For the first time, I won a major raffle at a recent conference. However, I had to give the prize back since it was a beer dispenser and I don’t drink. If your reaction after reading the last line was “Why don’t you drink?” or “Most of us do and it’s your choice that you missed out.”, then this blog is for you. I’m calling out the alcohol obsession we have in the tech industry and how it’s causing a serious problem for many.
Let’s start with a beer dispenser as a prize. To be fair to the organizers (who hosted an awesome conference), all but this gift were regular ones, and by pure coincidence, the only alcohol-related prize was won by the person who doesn’t drink. However, selecting a beer dispenser as a prize implies that “everyone drinks” or “drinking is the default and opting out is optional. That’s a pattern I’ve seen at conferences, meetups, and even during hiring.
You might ask, “What’s the problem if folks drink? Others don’t have to, and they can choose a non-alcoholic drink.” Let me recall my last networking event from a conference (yup, the same one where I won a beer dispenser, but the experience is the same for any networking socials). People were handed out a beer ticket, and the servers were going around taking drink orders. By the time I stopped a server to ask if there were any non-alcoholic drinks, all the folks in my circle had a glass in their hands. The server (who was a little amused by my request) had to think about what they had that wasn’t alcohol but was gracious enough to bring me a pineapple juice.
Opting for a non-alcoholic beverage is a minor issue. While it was a networking event for a tech event, almost all the discussions revolved around different types of alcohol - taste, brewing techniques, etc. Needless to say, I had zero opinion on this topic and it barred me from engaging in most discussions. I made some failed attempts to steer the conversation back to something generic like tech, the area, food, etc. But somehow, the topic of alcohol seems to overpower all other topics in networking socials.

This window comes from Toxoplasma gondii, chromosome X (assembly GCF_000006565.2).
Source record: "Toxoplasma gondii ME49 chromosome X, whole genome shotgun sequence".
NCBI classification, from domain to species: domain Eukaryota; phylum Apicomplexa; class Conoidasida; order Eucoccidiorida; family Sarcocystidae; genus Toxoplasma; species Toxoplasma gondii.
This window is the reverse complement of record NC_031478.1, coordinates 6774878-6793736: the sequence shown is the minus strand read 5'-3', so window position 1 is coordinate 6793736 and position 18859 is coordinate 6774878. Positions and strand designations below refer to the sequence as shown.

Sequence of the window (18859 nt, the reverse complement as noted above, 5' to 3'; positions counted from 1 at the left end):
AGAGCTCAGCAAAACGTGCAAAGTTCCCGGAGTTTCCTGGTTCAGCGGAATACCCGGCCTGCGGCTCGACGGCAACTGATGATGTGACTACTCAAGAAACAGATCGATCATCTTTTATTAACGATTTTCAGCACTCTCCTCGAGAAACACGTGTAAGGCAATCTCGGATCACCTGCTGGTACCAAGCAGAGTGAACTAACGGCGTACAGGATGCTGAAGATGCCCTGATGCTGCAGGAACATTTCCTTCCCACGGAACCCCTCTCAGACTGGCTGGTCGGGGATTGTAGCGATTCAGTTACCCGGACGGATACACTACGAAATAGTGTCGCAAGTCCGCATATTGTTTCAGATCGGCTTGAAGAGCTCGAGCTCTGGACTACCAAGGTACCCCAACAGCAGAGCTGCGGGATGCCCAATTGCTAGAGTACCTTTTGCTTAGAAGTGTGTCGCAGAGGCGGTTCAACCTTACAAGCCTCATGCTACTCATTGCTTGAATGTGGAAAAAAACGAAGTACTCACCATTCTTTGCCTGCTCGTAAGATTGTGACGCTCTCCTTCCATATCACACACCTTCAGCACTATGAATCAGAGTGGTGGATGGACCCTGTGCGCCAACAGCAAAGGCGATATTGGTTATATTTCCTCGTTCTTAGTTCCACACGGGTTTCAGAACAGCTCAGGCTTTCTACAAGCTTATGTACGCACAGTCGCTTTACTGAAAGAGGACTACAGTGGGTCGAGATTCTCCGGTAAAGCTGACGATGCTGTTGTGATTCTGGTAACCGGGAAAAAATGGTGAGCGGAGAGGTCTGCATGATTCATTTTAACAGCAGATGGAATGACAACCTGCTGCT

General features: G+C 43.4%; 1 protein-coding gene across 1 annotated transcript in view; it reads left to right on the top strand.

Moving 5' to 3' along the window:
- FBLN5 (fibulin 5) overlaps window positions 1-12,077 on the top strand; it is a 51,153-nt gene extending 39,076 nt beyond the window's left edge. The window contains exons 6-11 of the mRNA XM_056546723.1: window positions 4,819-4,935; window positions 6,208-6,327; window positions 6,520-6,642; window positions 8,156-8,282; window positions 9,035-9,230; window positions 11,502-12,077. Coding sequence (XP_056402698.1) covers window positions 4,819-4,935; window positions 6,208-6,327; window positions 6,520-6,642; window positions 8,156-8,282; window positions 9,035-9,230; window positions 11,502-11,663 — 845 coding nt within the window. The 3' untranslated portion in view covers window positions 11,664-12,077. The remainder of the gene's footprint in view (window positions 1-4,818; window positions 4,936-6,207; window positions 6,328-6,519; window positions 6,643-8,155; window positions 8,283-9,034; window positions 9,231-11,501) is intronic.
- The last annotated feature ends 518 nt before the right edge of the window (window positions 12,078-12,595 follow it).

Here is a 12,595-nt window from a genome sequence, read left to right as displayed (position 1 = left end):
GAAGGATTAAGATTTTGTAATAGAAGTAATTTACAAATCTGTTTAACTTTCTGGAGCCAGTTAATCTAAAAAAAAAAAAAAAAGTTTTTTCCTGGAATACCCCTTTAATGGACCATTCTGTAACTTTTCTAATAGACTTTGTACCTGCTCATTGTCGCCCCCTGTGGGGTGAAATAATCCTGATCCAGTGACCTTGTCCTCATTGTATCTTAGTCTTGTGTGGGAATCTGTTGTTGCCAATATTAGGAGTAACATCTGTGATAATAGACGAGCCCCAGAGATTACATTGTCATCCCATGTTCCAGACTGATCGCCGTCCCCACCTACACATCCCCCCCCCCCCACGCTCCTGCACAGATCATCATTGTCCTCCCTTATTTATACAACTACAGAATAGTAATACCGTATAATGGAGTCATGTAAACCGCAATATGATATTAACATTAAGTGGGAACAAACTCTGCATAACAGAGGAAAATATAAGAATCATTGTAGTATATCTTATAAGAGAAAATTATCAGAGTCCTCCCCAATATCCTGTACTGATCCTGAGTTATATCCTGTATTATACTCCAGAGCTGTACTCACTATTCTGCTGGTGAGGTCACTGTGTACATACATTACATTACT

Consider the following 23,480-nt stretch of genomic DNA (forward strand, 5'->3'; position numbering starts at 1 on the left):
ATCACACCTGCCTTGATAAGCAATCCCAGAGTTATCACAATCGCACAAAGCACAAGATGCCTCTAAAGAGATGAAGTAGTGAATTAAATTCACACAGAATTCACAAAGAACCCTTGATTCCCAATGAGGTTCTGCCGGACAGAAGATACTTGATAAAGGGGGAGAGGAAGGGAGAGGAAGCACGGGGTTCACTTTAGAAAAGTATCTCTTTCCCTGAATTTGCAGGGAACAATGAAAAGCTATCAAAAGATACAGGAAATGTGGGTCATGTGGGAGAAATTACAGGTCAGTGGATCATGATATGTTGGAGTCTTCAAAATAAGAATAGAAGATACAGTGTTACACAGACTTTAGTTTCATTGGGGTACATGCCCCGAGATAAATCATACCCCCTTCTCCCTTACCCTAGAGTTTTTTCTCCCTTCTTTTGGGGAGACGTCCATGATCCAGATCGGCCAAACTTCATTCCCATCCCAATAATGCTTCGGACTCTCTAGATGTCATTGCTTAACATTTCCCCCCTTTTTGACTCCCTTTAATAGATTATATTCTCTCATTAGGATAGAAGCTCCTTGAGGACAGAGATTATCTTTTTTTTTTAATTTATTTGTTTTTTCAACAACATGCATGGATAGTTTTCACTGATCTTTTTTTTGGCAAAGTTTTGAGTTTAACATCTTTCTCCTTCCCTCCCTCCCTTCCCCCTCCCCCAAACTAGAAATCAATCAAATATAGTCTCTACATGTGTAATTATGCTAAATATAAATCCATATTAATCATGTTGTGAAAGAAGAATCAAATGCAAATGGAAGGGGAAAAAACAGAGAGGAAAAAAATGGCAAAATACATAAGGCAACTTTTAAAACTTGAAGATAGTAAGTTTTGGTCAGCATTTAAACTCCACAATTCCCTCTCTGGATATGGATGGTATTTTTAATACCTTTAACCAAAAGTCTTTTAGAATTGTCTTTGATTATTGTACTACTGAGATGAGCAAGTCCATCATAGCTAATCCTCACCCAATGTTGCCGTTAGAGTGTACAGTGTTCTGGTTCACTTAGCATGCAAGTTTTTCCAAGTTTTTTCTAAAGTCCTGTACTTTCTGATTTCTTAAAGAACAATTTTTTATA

The work culture in general is alcohol-focused, especially in consulting and sales organizations. Closed a deal? Let’s open up a champagne bottle! Friday night? Let’s have a beer after work! Most folks don’t understand the effect of peer pressure on those who don’t drink or are in an early stage of recovery from alcohol problems. Having an event in a bar or a pub is problematic in and of itself. The counterargument is that “Most folks have a good time with a drink”. If one needs alcohol to have a good time, then there’s a bigger problem to deal with. Small cities might not have a variety of restaurants or meeting places, and a bar or pub might be the only option. Even then, you can make arrangements to have a wider option of non-alcoholic beverages and make an active effort so that the discussions don’t center around alcohol.
I remember an ex-colleague who used to say, “I want to hire someone with whom I can have a beer after work”. I totally understand that the underlying meaning was to hire like-minded folks and not dismiss folks who don’t drink. With remote work, this is much less of a problem. But if you’re in sales or consulting, you know that many important decisions are made over beers. If you don’t drink, you’re an outcast, and you’ll miss out on a lot of opportunities. This is not limited to sales or consulting departments. You might say that your team or organization doesn’t have this culture. Please know that you’re an exception. Kudos to your team, but your individual experience doesn’t reflect the majority. From hiring to promoting employees, culture fit plays a key role, and alcohol is a silent but significant contributor to culture fit.
Drinking alcohol is legal in many parts of the world. Canada legalized cannabis in October, 2018. Imagine going to a meetup or work event where everyone is smoking weed and they’re discussing how to grow good quality cannabis. If you are not a cannabis user, you will feel out of place at that event. Many of us feel the same at work events where alcohol is served and celebrated. You’re well within your rights to enjoy alcohol. Please, however, make certain that your enjoyment does not come at the expense of inclusivity and the safety of others.